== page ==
Then Sophy kicked Mona Lisa
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In the meantime, Wallflower got sent to the right-hand milking aisle instead of to the left as usual. She hesitated (for she is well named) but might have taken the change in stride if she hadn't been mad at Joe, who was milking the right. Her pique with Joe is a week old, but Wallflower tends to be sulky. Seeing Joe she darted back to the left into a stall that Boo Boo was just about to enter, making Boo Boo cry.Skip to next paragraph
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To avoid chaos I moved Boo to the right and left Flower where she was. Boo is a lady, and I thought she would give up her stall politely. Breakfast is served on both aisles, after all. I forgot about Big Mac. At present we have two bulls - Sullivan, who is a gentleman, and McDonald, who is not. Boo Boo will tolerate Sully, but she considers Big Mac a real brute and protests his presence on the farm. Mac is kept in a bullpen on the right.
If she were human, Boo Boo would have been an opera star. Today she was outstandingly vocal as she bellowed forth about the tragedy of placing a well-bred cow like her anywhere near the likes of a seedy character like Mac. Joining Joe on the right to quiet her down (she had warmed to her theme), I neglected to secure Agatha.
I named Aggie after Agatha Christie, because her behavior is a constant mystery to us all. Today she ate only half her grain, then wandered off without being milked. Eventually I found her at the calf barn inspecting the new arrivals. To get to the calf barn she had had to invade turf belonging to the Disciplettes.
Last spring 12 heifers were born in one month and I named them after the 12 disciples. Since then I have lived in fear that the minister would find out, especially since the Disciplettes have reached a difficult age and become a roving youth gang. Perhaps they're just going through a phase. Matilda (for Matthew) and Beth-Emmy-Lou (for Bartholomew) were approaching in a menacing manner, and the others were ganging up behind Agatha. Agatha is spacey. She stood her ground, ignored the feisty heifers, stared at the sky, eyed the newborns, and then allowed me to lead her quietly away.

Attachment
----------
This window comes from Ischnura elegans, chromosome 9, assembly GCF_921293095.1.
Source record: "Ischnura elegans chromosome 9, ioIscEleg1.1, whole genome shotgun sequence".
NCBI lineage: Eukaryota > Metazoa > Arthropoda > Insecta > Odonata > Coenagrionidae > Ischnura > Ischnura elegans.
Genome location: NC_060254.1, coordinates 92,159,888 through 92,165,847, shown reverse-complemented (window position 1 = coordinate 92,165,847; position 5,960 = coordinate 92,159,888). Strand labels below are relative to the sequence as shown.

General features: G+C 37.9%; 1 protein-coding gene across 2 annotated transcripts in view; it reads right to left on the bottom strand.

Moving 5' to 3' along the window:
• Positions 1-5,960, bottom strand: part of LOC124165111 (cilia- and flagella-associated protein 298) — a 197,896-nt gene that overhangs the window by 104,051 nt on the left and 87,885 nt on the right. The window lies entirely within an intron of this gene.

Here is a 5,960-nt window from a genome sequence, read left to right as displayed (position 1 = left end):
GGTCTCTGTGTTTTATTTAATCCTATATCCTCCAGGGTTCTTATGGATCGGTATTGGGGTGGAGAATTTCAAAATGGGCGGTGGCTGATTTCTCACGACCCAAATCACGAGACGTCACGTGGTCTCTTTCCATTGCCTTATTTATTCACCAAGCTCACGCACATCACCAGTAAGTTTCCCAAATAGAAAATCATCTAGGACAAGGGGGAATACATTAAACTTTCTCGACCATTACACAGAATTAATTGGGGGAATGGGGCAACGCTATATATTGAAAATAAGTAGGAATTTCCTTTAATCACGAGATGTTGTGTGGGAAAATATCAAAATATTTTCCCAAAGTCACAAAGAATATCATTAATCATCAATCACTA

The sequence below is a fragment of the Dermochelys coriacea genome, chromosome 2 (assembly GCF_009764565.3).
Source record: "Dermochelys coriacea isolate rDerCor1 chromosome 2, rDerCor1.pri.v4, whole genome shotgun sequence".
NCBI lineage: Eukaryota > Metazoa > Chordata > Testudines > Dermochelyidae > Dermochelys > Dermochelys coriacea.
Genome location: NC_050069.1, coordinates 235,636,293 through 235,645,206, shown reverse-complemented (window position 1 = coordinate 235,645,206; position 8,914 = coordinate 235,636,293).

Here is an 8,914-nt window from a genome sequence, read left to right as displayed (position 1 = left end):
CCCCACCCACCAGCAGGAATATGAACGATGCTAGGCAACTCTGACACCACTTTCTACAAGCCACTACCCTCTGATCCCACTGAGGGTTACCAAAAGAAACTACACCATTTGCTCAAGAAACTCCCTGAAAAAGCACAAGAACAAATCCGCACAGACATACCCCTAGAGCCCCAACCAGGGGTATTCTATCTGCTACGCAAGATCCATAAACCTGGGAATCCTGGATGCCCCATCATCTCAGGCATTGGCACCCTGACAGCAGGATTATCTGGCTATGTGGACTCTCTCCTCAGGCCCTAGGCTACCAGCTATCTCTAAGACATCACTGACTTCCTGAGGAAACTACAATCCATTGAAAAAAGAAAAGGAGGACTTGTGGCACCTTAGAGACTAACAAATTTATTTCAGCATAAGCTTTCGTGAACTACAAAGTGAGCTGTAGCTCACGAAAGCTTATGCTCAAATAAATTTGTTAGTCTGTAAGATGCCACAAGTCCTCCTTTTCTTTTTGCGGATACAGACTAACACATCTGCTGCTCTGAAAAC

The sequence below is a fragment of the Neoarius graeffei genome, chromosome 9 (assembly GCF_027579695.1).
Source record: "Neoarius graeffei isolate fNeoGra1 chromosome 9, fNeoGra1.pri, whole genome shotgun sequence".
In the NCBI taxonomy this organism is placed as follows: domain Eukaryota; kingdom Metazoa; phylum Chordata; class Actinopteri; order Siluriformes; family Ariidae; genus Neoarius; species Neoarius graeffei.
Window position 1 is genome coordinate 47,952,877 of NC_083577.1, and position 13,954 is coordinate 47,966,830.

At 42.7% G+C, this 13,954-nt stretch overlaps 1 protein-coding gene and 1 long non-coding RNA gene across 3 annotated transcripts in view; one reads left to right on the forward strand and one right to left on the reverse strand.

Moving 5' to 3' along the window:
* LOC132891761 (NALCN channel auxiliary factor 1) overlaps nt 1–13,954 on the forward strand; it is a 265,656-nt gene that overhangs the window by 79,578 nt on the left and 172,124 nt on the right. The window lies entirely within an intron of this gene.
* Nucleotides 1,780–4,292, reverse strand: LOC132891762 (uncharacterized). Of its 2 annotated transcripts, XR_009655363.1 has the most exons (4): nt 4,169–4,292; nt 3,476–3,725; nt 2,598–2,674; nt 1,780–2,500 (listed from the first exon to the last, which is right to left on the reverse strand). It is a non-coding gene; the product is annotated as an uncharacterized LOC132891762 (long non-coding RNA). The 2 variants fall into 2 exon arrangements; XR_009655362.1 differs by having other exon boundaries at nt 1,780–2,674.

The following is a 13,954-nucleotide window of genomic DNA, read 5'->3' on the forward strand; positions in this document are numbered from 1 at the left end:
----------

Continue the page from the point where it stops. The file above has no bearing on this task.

The rest of the milking passed without incident, except that Peppernose, who is usually docile, kicked me. I was in a bad mood by the time I milked her, and I think she knew it.
My friend Jennifer is an advertising executive in Madison, Wis. She speaks of management problems, office politics, and the daily grind. The last time I saw her she told me how lucky I was to live in the country and to be home all day.
It's 8:30 a.m. I've been awake for four hours. The milking is done, but my chores are just beginning. I think of Jennifer who is just now heading for her clean, air-conditioned office. Today I'll work in the heat and be ankle deep in manure. As I pull on my rubber boots I look out at the barnyard; the cows tiptoeing through the muck, three clouds playing peek-a-book with the silo, the sun burning a red hole between the leaves. And Jennifer thinks I'm lucky.
She's absolutely right.